Since the terrorism wave in Europe started with Charlie Hebdo and the Paris attacks in November, Brussels has been presented as the crib of foreign fighters in Europe. The attacks of yesterday morning in the city, which is the heart of the European Institutions, have demonstrated that Brussels is not just the nest where the eggs are brooded, on the contrary it could be the vulnerable theatre of terrorism and fear.
The Islamic State (IS, or ISIS or ISIL) in Libya controls the coastal strip around the central city, Sirte, from Bu’ayrat al Hasun to Bin Jawad and down south to the vicinity of the Jufra oasis. In Benghazi the battle-hardened jihadists are part of the backbone of the resistance against General Heftar’s Operation Dignity. The group is also present in training camps to the south of Sabratha. Several smaller cells exist in Tripoli, Khoms and other coastal cities of Tripolitania.
Pope Francis will be in the Central African Republic (CAR) at the end of November.
Belgium is the main center of homegrown jihadism in Europe. Having been the base of the terrorist cell Sharia4Belgium, it witnesses a constant growth of foreign fighters coming back from Syria with strong and extremist ideology. It is not a case that this phenomenon regards mostly the 3rd generation of migrants: there are concrete problems of unemployment, discrimination and housing, that concern many neighbourhoods of the main cities in Belgium.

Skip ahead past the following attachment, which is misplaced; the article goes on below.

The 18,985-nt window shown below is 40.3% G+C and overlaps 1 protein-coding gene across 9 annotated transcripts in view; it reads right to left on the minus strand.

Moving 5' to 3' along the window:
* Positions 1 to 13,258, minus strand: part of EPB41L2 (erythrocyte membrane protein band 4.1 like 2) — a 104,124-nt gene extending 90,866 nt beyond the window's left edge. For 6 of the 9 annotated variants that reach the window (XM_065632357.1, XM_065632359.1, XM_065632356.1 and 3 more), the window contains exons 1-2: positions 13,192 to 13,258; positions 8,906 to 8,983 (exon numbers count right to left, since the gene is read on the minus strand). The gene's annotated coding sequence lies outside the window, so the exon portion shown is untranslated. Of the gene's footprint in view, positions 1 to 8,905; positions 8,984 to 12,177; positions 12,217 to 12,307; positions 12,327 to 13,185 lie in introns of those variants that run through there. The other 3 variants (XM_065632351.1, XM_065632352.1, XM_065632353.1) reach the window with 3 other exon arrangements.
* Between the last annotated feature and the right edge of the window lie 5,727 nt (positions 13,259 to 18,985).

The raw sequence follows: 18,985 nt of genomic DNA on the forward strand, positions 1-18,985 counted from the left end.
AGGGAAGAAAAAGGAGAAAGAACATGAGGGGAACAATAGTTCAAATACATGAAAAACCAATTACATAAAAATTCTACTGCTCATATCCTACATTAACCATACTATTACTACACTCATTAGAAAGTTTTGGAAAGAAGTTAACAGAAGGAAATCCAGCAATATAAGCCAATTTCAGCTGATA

Police infiltration of political groups posing a threat to the British State and society has been the subject of intensive coverage by national media outlets for the past four years. Central to media stories have been some unethical techniques employed, and several controversial activities carried out, by two units working for the Metropolitan Police Service, namely the Special Demonstration Squad (1968-2008) and the National Public Order Intelligence Unit (1999-2011).
Social media, videos, online magazines, local radios, pamphlets and posters: ISIS has proven capable of adapting its communication strategy to strengthen its power locally, recruit new fighters or influence public opinion in Western and Arab nations. Not just images of war and summary executions but also constant propaganda to show that it controls its territory and is able to provide for its inhabitants’ needs.
This book analyzes the propaganda of the Islamic State, thanks to articles by researchers, communication experts and journalists. The purpose is to paint an exhaustive picture of the subject, combining meticulous examination of the historical and symbolic references in ISIS videos with careful analysis of editing and post-production techniques.
In addition, the book contains materials coming from the territories controlled by the so-called caliphate. These documents provide a better understanding of the internal propaganda of the Islamic State and the strategy it uses to create a narrative of the enemy serving its ideological designs.